SEC’s change

This week the US Securities and Exchange Commission (SEC) voted to propose significant changes to the equity market structure, something that has not happened in nearly two decades. The proposals aim to benefit retail investors through greater transparency and increasing competition for investors’ stock orders. The two significant reforms include sending marketable retail stock orders to auctions before they are executed and a new standard for brokers to show that they get the best possible executions for client orders. Okay, but what does this mean? 

Stock exchanges like NYSE or Nasdaq serve as marketplaces where buyers and sellers haggle over the price of a company’s shares, allowing the free market forces of demand and supply to decide the price. Typically, if a retail investor in the American stock market decides to sell, say 100 shares of company X, and clicks on the sell button on his stockbroker app, this order often doesn’t go to the stock exchanges. Instead, the retail investor’s order will be sent by the stockbroker to a wholesale broker, like a hedge fund, for a fee. Because the retail investor’s order never reached the open marketplace, there is no way to know whether they got the best possible price for their order. Hence, if the SEC proposed changes are adopted, it would help the price discovery process and save retail investors money.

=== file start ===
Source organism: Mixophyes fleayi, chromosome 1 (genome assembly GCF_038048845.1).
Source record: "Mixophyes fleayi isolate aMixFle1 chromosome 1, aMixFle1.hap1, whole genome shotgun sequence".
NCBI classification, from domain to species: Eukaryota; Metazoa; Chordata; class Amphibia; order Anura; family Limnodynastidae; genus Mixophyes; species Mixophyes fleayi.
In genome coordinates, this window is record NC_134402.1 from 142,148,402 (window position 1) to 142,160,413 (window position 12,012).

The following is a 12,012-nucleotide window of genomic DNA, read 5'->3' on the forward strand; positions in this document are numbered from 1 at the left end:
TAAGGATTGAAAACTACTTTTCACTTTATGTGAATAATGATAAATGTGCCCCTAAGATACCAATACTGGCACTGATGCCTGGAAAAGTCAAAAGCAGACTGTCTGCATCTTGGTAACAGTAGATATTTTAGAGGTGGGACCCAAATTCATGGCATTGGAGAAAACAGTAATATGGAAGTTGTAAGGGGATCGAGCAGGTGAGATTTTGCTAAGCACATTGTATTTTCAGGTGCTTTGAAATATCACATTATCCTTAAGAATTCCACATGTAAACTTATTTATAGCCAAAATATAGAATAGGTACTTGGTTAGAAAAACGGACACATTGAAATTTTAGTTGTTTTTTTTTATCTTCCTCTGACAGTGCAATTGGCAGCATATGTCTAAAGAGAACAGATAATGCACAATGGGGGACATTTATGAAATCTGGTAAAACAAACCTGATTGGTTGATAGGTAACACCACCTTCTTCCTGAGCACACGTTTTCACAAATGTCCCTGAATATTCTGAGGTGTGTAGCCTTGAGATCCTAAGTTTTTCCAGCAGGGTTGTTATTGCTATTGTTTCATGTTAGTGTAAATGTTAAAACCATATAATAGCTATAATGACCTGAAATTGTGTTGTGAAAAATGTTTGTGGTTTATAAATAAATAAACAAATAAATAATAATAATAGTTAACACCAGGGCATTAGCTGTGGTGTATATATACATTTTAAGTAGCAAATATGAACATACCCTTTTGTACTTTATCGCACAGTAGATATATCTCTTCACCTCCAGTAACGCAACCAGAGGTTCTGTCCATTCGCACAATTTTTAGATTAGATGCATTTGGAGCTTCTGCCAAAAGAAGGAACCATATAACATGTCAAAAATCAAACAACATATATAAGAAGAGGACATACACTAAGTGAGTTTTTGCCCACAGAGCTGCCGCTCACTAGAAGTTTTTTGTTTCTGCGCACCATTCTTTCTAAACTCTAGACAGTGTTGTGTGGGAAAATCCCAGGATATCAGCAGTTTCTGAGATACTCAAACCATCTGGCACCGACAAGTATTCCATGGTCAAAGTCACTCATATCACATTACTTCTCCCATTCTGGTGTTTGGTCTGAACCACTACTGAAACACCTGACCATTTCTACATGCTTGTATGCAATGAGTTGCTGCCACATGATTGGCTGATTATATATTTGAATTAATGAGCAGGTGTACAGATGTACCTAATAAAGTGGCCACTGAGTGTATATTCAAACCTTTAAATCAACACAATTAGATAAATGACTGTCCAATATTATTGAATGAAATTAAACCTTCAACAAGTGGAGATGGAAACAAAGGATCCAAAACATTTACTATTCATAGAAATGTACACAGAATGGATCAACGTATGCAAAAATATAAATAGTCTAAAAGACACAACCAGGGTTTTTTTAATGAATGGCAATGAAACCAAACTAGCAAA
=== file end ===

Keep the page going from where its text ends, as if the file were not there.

What’s up, Elon?

Among other things, keeping Elon Musk out of this newsletter has been difficult this year. The Tesla CEO unloaded about 22 million shares of Tesla, amounting to about $3.6 billion this week. This is the fourth time Musk sold Tesla stock this year, with his total nearing $40 billion. Predictably, investors are furious as the company’s shares are at two-year lows, falling almost 50% over the last three months and 28% since Musk bought Twitter. Tesla stock is getting hammered to such an extent that after a sharp drop this week, Musk is no longer the richest person in the world. 

While it’s unclear if this sale has anything to do with Twitter, Tesla investors are upset as they feel Musk’s resources and focus have shifted from the automotive company to the social media platform. Since disclosing his 9% stake in Twitter in April, Tesla’s market capitalisation has plunged from $1.2 trillion to $495 billion

Hidden Dragon sneak-peek

After a decades-long standoff between Washington and Beijing, US officials announced this Thursday that they have gained sufficient access to audit documents required on companies in both China and Hong Kong. For years Beijing had been against foreign inspection of audit documents of Chinese companies for national security reasons. Because of this, earlier this year, more than 200 Chinese companies, including Alibaba,, and Baidu, listed on US stock exchanges faced a serious threat of delisting over the audit dispute. Chinese stocks in the US rose as a response to dodging the delisting threat, and the Golden Dragon Index jumped 2.5% just after the open on Thursday.

Invest wisely 

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Warm regards,
Another week
in the markets